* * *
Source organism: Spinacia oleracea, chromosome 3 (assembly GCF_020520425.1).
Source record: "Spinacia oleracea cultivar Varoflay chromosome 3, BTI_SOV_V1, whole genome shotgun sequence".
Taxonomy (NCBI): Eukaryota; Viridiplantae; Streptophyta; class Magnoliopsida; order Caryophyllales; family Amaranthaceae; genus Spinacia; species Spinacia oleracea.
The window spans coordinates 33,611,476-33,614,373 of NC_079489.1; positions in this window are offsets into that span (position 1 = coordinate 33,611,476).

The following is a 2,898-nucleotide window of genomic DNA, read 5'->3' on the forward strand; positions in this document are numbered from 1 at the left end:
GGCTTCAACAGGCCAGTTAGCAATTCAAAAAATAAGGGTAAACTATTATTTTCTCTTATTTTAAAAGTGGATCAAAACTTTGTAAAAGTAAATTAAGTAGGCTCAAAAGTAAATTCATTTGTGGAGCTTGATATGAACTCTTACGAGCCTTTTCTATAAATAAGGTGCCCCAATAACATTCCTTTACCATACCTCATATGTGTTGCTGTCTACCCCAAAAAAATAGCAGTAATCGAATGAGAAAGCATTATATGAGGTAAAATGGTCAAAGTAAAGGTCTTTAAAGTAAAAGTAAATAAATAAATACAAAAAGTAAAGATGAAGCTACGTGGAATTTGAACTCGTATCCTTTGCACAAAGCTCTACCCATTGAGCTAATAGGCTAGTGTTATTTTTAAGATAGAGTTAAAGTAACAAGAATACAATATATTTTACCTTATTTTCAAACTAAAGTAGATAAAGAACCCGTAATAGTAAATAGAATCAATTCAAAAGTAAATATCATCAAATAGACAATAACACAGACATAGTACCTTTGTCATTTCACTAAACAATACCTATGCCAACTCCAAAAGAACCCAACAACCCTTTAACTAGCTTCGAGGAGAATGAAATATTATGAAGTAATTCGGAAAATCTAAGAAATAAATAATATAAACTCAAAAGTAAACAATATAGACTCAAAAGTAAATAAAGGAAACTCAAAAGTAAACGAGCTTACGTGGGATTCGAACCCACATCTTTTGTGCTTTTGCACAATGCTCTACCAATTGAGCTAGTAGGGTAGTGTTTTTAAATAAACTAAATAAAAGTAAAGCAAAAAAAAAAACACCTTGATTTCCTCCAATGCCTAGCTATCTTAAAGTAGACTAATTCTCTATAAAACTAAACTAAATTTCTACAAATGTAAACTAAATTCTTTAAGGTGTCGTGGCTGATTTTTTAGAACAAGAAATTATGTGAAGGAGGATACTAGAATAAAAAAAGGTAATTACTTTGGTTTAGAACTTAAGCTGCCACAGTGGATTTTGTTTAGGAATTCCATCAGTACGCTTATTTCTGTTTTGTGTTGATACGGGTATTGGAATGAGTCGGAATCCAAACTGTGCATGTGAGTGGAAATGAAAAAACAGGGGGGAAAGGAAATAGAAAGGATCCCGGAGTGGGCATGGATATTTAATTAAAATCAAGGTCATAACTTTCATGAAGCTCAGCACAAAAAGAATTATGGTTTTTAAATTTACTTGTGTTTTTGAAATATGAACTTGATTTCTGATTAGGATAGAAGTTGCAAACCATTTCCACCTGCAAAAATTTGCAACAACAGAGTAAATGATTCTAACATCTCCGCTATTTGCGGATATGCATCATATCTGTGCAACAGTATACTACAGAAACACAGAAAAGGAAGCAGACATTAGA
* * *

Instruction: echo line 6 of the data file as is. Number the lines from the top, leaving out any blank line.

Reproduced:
GGCTTCAACAGGCCAGTTAGCAATTCAAAAAATAAGGGTAAACTATTATTTTCTCTTATTTTAAAAGTGGATCAAAACTTTGTAAAAGTAAATTAAGTAGGCTCAAAAGTAAATTCATTTGTGGAGCTTGATATGAACTCTTACGAGCCTTTTCTATAAATAAGGTGCCCCAATAACATTCCTTTACCATACCTCATATGTGTTGCTGTCTACCCCAAAAAAATAGCAGTAATCGAATGAGAAAGCATTATATGAGGTAAAATGGTCAAAGTAAAGGTCTTTAAAGTAAAAGTAAATAAATAAATACAAAAAGTAAAGATGAAGCTACGTGGAATTTGAACTCGTATCCTTTGCACAAAGCTCTACCCATTGAGCTAATAGGCTAGTGTTATTTTTAAGATAGAGTTAAAGTAACAAGAATACAATATATTTTACCTTATTTTCAAACTAAAGTAGATAAAGAACCCGTAATAGTAAATAGAATCAATTCAAAAGTAAATATCATCAAATAGACAATAACACAGACATAGTACCTTTGTCATTTCACTAAACAATACCTATGCCAACTCCAAAAGAACCCAACAACCCTTTAACTAGCTTCGAGGAGAATGAAATATTATGAAGTAATTCGGAAAATCTAAGAAATAAATAATATAAACTCAAAAGTAAACAATATAGACTCAAAAGTAAATAAAGGAAACTCAAAAGTAAACGAGCTTACGTGGGATTCGAACCCACATCTTTTGTGCTTTTGCACAATGCTCTACCAATTGAGCTAGTAGGGTAGTGTTTTTAAATAAACTAAATAAAAGTAAAGCAAAAAAAAAAACACCTTGATTTCCTCCAATGCCTAGCTATCTTAAAGTAGACTAATTCTCTATAAAACTAAACTAAATTTCTACAAATGTAAACTAAATTCTTTAAGGTGTCGTGGCTGATTTTTTAGAACAAGAAATTATGTGAAGGAGGATACTAGAATAAAAAAAGGTAATTACTTTGGTTTAGAACTTAAGCTGCCACAGTGGATTTTGTTTAGGAATTCCATCAGTACGCTTATTTCTGTTTTGTGTTGATACGGGTATTGGAATGAGTCGGAATCCAAACTGTGCATGTGAGTGGAAATGAAAAAACAGGGGGGAAAGGAAATAGAAAGGATCCCGGAGTGGGCATGGATATTTAATTAAAATCAAGGTCATAACTTTCATGAAGCTCAGCACAAAAAGAATTATGGTTTTTAAATTTACTTGTGTTTTTGAAATATGAACTTGATTTCTGATTAGGATAGAAGTTGCAAACCATTTCCACCTGCAAAAATTTGCAACAACAGAGTAAATGATTCTAACATCTCCGCTATTTGCGGATATGCATCATATCTGTGCAACAGTATACTACAGAAACACAGAAAAGGAAGCAGACATTAGA